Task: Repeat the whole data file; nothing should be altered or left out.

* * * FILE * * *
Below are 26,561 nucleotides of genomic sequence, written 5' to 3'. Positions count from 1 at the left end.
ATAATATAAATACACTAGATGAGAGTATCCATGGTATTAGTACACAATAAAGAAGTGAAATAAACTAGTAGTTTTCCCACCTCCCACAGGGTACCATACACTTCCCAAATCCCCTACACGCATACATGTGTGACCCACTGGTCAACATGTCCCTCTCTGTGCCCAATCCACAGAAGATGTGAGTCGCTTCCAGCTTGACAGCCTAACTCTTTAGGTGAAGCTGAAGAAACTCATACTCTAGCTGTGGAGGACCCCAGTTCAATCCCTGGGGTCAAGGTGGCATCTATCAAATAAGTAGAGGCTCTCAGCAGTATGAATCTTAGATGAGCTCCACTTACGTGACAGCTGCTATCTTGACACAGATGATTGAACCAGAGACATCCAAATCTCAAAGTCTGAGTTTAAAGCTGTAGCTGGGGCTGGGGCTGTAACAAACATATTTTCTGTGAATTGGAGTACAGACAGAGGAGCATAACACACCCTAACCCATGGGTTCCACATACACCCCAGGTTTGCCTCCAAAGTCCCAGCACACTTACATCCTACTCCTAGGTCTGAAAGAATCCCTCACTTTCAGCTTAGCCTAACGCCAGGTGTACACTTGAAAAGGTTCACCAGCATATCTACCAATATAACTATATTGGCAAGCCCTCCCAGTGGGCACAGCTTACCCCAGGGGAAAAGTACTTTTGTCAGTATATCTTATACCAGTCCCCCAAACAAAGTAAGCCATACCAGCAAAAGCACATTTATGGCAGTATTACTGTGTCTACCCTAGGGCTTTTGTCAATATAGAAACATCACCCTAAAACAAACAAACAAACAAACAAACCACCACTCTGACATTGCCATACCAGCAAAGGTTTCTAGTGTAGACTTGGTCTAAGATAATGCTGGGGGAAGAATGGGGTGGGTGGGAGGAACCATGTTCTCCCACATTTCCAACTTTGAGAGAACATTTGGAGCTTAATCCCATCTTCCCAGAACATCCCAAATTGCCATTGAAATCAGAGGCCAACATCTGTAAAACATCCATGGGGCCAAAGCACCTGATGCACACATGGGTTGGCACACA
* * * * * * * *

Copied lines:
Below are 26,561 nucleotides of genomic sequence, written 5' to 3'. Positions count from 1 at the left end.
ATAATATAAATACACTAGATGAGAGTATCCATGGTATTAGTACACAATAAAGAAGTGAAATAAACTAGTAGTTTTCCCACCTCCCACAGGGTACCATACACTTCCCAAATCCCCTACACGCATACATGTGTGACCCACTGGTCAACATGTCCCTCTCTGTGCCCAATCCACAGAAGATGTGAGTCGCTTCCAGCTTGACAGCCTAACTCTTTAGGTGAAGCTGAAGAAACTCATACTCTAGCTGTGGAGGACCCCAGTTCAATCCCTGGGGTCAAGGTGGCATCTATCAAATAAGTAGAGGCTCTCAGCAGTATGAATCTTAGATGAGCTCCACTTACGTGACAGCTGCTATCTTGACACAGATGATTGAACCAGAGACATCCAAATCTCAAAGTCTGAGTTTAAAGCTGTAGCTGGGGCTGGGGCTGTAACAAACATATTTTCTGTGAATTGGAGTACAGACAGAGGAGCATAACACACCCTAACCCATGGGTTCCACATACACCCCAGGTTTGCCTCCAAAGTCCCAGCACACTTACATCCTACTCCTAGGTCTGAAAGAATCCCTCACTTTCAGCTTAGCCTAACGCCAGGTGTACACTTGAAAAGGTTCACCAGCATATCTACCAATATAACTATATTGGCAAGCCCTCCCAGTGGGCACAGCTTACCCCAGGGGAAAAGTACTTTTGTCAGTATATCTTATACCAGTCCCCCAAACAAAGTAAGCCATACCAGCAAAAGCACATTTATGGCAGTATTACTGTGTCTACCCTAGGGCTTTTGTCAATATAGAAACATCACCCTAAAACAAACAAACAAACAAACAAACCACCACTCTGACATTGCCATACCAGCAAAGGTTTCTAGTGTAGACTTGGTCTAAGATAATGCTGGGGGAAGAATGGGGTGGGTGGGAGGAACCATGTTCTCCCACATTTCCAACTTTGAGAGAACATTTGGAGCTTAATCCCATCTTCCCAGAACATCCCAAATTGCCATTGAAATCAGAGGCCAACATCTGTAAAACATCCATGGGGCCAAAGCACCTGATGCACACATGGGTTGGCACACA